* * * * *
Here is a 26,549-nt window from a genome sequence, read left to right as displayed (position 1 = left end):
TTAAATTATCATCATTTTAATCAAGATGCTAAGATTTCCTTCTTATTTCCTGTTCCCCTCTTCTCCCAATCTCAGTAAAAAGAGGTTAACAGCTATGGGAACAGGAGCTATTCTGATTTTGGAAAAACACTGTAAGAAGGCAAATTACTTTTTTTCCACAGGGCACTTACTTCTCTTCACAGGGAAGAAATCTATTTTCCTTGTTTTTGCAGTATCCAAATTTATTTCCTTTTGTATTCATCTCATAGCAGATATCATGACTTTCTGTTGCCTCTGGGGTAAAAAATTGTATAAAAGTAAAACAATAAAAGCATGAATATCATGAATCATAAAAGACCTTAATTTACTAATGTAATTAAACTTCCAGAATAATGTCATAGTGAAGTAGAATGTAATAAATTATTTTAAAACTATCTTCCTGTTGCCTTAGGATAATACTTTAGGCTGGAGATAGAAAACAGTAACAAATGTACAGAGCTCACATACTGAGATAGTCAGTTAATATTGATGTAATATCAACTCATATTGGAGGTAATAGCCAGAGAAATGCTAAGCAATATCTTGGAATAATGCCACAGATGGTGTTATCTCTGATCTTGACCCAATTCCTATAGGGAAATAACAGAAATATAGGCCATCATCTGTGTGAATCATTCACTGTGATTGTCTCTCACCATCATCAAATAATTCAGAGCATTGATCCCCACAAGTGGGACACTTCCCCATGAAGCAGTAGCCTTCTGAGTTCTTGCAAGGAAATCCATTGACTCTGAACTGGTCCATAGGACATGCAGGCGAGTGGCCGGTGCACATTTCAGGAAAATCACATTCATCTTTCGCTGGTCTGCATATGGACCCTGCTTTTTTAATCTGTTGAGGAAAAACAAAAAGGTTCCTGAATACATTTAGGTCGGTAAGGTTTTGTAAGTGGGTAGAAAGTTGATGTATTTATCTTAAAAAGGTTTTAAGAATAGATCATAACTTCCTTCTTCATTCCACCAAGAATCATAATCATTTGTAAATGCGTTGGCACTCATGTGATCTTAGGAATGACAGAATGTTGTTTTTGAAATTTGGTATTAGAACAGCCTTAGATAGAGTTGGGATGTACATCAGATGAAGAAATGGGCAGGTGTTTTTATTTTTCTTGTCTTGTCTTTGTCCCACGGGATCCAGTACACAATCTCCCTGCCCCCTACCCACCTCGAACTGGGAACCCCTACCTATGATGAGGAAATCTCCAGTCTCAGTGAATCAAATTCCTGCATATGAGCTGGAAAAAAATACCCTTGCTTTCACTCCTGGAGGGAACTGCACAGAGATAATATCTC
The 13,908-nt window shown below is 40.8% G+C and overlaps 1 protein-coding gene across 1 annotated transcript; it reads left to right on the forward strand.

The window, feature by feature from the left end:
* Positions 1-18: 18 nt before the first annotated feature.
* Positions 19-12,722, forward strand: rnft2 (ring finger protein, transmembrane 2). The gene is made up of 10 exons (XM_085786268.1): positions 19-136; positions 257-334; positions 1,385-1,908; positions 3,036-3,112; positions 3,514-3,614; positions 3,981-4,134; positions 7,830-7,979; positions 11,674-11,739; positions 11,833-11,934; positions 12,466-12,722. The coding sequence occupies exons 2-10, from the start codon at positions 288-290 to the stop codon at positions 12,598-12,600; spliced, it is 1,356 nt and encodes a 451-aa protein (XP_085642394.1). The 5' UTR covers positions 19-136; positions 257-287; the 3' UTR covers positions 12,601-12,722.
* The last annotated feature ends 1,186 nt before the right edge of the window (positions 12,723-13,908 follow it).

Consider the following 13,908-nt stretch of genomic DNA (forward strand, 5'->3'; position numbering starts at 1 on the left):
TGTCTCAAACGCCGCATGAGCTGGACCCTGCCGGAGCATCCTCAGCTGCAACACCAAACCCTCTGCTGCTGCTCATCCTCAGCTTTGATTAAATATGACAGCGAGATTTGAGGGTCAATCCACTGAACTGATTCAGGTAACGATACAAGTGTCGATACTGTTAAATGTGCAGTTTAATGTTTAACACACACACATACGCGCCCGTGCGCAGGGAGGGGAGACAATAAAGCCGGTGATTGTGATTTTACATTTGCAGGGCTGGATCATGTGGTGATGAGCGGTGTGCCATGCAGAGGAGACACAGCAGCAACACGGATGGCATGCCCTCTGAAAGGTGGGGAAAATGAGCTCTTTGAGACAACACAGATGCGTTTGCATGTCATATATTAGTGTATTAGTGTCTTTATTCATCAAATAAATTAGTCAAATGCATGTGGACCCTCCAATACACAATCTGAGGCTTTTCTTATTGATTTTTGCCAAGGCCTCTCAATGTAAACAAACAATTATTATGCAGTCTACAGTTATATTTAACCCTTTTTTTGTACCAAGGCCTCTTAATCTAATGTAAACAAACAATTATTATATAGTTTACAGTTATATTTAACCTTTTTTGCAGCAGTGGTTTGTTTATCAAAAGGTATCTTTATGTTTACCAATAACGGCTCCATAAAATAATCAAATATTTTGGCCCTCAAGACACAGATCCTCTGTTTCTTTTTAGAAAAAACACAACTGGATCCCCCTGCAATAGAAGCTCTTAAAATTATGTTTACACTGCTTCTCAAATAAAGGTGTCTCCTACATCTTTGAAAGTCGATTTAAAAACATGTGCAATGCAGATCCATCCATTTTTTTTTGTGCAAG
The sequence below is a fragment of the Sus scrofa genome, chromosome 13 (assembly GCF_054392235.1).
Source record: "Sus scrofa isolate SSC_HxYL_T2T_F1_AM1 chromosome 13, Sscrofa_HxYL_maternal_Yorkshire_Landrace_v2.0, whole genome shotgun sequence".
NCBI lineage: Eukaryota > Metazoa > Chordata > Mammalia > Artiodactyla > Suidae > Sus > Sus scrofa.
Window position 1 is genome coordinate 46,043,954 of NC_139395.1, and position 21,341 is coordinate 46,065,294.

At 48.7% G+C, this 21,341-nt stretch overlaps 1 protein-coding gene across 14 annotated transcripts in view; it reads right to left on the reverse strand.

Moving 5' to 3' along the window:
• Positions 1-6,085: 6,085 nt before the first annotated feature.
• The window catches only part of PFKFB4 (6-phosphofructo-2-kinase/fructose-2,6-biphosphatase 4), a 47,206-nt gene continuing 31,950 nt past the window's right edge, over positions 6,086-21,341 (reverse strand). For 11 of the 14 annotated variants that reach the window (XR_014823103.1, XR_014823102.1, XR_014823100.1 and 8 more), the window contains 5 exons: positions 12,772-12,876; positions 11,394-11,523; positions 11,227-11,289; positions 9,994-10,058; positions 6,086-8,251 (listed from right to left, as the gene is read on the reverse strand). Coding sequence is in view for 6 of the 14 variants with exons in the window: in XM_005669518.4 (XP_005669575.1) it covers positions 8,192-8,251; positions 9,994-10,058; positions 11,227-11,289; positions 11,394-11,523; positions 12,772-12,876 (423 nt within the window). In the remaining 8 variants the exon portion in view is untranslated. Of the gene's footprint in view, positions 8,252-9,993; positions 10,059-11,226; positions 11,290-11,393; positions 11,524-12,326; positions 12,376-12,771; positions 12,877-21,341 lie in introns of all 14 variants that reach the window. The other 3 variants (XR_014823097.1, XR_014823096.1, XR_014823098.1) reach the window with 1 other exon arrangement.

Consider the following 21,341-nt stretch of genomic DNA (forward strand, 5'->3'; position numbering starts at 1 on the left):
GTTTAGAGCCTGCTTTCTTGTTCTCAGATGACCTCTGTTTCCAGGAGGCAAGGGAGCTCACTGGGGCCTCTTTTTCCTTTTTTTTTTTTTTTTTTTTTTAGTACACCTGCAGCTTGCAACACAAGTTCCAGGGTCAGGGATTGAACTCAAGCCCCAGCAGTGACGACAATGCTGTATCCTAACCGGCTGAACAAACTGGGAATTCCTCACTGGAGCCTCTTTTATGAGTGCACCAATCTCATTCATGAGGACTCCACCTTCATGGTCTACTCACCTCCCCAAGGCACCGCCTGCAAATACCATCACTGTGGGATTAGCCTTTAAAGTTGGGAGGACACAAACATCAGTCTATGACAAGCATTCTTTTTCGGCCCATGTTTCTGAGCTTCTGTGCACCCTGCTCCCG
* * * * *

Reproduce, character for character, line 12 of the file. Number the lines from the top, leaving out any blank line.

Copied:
NCBI lineage: Eukaryota > Metazoa > Chordata > Mammalia > Artiodactyla > Suidae > Sus > Sus scrofa.